Marius Kurkinski: Theatre took me to God

I understood suffering and pain only after I had gone through them on stage

Getting to play so many roles, so many different characters, sometimes four-five at a time, actually helped me to exorcise my demons, my budding sins. I just wrenched them out of my being and tossed them. That is how I dealt with the terror that grips a young and unprotected soul, says actor and director Marius Kurkinski in an interview to Europost.

Marius, many of your younger colleagues have pointed to you and your one-man plays as inspiration for becoming actors. Do you have the sense that you are creating a school of acting?

I know about these comments. Many of the young actors I have worked with have told me that personally. I try not to pay too much attention to such praise for fear of getting blinded by it, getting conceited. But this is part of the job, being useful to people professionally is important. I hope that theatre is useful, that is to say, I am certain it is - it is among the achievements of civilisation. The fact that the audience in Bulgaria has not abandoned theatre over the years is really tremendous. People continue to have a great deal of trust in that form of art. Perhaps that is because it gives them an experience in real time, in the here and now - not in the past or in the future. Theatre always happens in the here and now! The stage, the audience - there lies the magic. I discovered theatre as my calling a very long time ago: I have been on stage since the age of 10 and I am starting to see that maybe I really should pass down the lessons I have learnt. I will have to make a decision soon. I have had many offers to do so but, you know, it is only normal for an actor to question whether or not they are going round in circles, doing the same thing over and over, sinking into their own world and problems. Over the years, I expanded my horizons, learnt to observe others more instead of focusing so much on the personal, so I can be more of help. But I do realise that this inward gaze has done me a ton of good because thanks to my one-man plays I was able to cope with the myriad of temptations that reared their heads in my youth. Getting to play so many roles, so many different characters, sometimes four-five at a time, actually helped me to exorcise my demons, my budding sins. I just wrenched them out of my being and tossed them. That is how I dealt with the terror that grips a young and unprotected soul. At this stage of my life, I recently turned 50, my focus is more on my loved ones, people around me, and the world in general. Until not so long ago, theatre was my life. Perhaps having a calling is a gift and I am grateful for it, I just hope I have not wasted it. Until recently, my eyes could see nothing but the stage, the road that leads to it, the lighting, the spotlight…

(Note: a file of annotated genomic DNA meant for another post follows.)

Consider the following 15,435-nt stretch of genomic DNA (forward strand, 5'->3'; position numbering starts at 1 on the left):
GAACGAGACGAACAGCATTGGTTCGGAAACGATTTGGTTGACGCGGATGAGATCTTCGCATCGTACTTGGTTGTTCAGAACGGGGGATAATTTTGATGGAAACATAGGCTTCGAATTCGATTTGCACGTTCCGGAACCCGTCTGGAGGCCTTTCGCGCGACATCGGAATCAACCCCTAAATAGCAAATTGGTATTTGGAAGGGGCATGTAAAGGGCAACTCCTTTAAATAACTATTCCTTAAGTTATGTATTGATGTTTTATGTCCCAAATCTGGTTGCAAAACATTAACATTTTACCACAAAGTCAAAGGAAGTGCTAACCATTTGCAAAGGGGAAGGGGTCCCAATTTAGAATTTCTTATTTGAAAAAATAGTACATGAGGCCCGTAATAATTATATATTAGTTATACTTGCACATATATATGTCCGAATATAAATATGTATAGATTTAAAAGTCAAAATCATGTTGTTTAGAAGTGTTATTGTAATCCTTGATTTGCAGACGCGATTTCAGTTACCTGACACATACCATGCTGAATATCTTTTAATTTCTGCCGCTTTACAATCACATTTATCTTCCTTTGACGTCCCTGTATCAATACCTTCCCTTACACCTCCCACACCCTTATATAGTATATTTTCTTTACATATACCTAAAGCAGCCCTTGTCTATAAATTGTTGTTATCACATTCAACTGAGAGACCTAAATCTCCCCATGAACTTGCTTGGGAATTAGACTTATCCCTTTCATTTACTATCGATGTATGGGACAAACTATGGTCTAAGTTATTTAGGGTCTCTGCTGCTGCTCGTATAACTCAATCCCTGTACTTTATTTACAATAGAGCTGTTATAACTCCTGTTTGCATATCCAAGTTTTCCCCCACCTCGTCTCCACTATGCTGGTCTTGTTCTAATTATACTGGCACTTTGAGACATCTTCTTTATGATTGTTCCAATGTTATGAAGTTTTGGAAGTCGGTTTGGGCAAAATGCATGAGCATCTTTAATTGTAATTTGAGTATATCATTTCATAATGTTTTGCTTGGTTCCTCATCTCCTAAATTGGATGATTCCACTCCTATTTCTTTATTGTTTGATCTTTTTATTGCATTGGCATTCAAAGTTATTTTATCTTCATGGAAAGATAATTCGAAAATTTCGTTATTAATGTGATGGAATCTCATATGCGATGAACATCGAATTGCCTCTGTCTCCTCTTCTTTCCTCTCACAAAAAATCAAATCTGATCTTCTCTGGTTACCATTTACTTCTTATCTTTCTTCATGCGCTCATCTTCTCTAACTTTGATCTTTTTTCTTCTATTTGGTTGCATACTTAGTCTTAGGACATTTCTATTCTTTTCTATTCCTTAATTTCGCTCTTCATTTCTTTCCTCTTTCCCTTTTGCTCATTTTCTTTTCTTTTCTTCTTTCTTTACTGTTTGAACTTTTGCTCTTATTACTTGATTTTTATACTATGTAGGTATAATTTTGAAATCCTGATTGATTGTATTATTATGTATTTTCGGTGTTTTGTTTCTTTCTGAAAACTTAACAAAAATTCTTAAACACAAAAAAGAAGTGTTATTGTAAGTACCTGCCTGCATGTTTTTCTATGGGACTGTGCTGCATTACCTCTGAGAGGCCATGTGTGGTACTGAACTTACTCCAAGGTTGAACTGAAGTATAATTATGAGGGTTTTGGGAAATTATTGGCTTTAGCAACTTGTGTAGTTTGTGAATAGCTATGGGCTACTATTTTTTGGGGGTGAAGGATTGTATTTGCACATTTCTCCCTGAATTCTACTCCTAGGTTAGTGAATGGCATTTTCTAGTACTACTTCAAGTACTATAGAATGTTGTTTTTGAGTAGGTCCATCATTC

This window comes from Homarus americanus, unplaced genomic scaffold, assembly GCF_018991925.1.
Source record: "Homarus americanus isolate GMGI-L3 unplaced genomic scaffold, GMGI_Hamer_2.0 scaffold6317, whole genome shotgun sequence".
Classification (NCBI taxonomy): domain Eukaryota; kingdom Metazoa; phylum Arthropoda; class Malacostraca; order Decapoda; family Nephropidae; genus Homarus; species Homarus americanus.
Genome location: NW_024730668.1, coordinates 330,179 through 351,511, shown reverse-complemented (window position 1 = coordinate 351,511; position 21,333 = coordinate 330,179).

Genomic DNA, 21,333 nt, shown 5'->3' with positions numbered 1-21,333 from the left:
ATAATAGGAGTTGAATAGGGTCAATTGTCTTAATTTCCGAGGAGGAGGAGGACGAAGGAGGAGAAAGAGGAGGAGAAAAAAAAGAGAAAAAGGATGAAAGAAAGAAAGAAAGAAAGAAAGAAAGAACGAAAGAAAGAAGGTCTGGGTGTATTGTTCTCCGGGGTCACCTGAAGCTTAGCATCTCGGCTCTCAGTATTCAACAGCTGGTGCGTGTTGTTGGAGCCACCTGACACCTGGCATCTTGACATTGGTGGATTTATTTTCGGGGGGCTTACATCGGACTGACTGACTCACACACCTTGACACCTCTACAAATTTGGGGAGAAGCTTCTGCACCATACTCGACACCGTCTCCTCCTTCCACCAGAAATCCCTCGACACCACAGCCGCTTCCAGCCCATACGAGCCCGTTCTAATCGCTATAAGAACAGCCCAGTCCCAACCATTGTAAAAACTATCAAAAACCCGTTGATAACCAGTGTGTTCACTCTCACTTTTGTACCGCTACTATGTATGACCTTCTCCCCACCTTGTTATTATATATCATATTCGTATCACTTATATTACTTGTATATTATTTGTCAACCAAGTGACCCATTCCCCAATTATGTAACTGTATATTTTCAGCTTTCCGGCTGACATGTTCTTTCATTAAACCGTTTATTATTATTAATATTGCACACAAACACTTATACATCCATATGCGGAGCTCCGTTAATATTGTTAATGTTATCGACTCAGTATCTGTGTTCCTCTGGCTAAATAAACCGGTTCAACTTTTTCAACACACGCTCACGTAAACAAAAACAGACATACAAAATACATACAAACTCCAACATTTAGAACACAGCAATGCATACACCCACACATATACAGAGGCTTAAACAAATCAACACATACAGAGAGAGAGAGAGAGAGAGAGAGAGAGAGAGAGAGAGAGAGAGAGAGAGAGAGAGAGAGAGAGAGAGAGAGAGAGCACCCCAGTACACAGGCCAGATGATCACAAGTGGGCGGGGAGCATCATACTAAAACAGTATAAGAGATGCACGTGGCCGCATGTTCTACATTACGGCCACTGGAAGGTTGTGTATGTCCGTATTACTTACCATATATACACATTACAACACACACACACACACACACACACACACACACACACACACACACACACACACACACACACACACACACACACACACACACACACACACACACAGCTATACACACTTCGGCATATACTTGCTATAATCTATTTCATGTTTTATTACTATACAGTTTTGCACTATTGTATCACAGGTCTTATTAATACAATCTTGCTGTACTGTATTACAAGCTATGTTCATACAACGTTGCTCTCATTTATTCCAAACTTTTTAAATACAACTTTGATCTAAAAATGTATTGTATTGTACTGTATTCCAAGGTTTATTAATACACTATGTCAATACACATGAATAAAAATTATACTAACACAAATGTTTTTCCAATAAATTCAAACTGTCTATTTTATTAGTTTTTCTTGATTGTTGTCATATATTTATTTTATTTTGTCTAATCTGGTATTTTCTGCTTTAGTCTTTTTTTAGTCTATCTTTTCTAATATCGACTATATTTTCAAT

Now that your life is not all theatre, what is it about?

My social life is still about theatre, my job. But things cannot end there. Over time, one grasps more important concepts - the dynamics of one's soul, faith in God. There is a period of internal struggle - on the one hand, I realise what the human soul needs in its communication with God, and on the other hand, I see how far theatre is from “true humility”, but that is the path I have chosen. What is interesting is that - and I can say this with certainty - theatre took me to God. It is God's work. When I started acting, understanding some texts at a deeper level, and wanting to communicate with people's souls (this is what theatre is - touching people's souls, otherwise it is pointless) in more unconscious, almost godless years, when faith was scarce, I prayed to God to watch over theatre.